‘We were never at a loss for ways to use our leisure time’ (31)
‘Saturday was the best day of the week’ (6) in the Allen household this was because Violet and her siblings were given their pocket money and visited their local shop where they bought their sweets or sometimes ‘a surprise packet which might contain a ring or brooch’ (6). As they got older and had more pocket money Austin and her brother and sister would ‘hire bicycles from a garage… and ride around the countryside’ (33)
Summer Saturday afternoons were spent playing with friends ‘in the field at the end of our row of houses’ (6), it was common for working class children to play in their streets due to the lack of cars. In the Winter, Austin was allowed to go the ‘pictures’. Films were shown in the Public Hall on the High Street, there was not tiered seating and so ‘there was always a rush for the front seats’ (6). The films that were shown included Pearl White’s The Exploits of Elaine and Austin remembers all the girls wishing they had curls like Mary Pritchard.
Sunday afternoons were spent at Sunday School, which was held in the Church Institute, only children who wore their ‘best clothes’(8) were allowed to attend. In the Summer the children went to Burnham Beeches, a country park, as a ‘Sunday school treat’ they travelled in ‘well cleaned coal carts’(8). Afterwards Austin and her sister would accompany their parents on a walk ‘usually along the canal tow-path to Langley’ (8)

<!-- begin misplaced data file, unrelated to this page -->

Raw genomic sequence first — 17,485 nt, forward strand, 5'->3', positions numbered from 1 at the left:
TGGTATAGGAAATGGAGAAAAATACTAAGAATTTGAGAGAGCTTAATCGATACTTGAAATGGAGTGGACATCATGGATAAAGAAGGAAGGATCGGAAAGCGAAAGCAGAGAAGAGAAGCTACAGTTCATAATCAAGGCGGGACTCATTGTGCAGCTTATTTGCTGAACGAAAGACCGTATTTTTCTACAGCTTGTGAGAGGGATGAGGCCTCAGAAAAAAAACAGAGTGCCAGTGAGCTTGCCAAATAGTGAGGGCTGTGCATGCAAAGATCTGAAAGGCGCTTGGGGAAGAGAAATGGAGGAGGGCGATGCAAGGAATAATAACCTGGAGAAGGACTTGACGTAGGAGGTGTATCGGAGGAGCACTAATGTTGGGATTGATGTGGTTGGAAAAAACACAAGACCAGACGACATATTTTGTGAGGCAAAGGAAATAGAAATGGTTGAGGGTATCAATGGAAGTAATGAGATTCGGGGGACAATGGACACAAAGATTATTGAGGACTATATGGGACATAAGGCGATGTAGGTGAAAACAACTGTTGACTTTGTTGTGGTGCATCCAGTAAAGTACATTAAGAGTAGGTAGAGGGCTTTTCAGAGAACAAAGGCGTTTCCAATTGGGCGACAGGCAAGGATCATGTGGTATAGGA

As she and her sister got older they began to attend the 11 o’clock service at St Marys Church. Austin was thirteen years old when she saw the sea for the first time but ‘was very disappointed’ at the ‘vast expanse of cold looking water’ (9)
‘There were several annual events’ enjoyed by Austin which included the marathon that was run from Windsor Castle to Hyde Park. She recalls watching the runners go by and cheering them on. Another event was Founders Day at Eton College, held on the fourth of June, if it fell on a Friday her parents allowed them to stay up to see the ‘firework display which ended the days events’ (12)
A rare treat for Austin and her sister was getting to visit relatives in London. ‘The only way [to] afford the trip was to catch the workmans train’(12). They would catch a bus or tram to their relatives house and in the afternoon their father would take them to a museum or picture galley and he was ‘a great believer in furthering [their] education’ (12).
Austin recalls learning to knit and pressing flowers when she was younger as well as her love for dressing up. However, her favourite pastime was reading.
As Austin’s memoir focuses on her childhood there is not much mentioned about her habits as an adult although she does say that she had joined an over-60s art class. She was also a member of the Women’s Royal Voluntary Service and enjoyed knitting and gardening. She ‘never lost [her] love of reading’ (34)
Austin, Violet, ‘Untitled’, Burnett Archive of Working Class Autobiography, University of Brunel Library, Special Collection, 2:22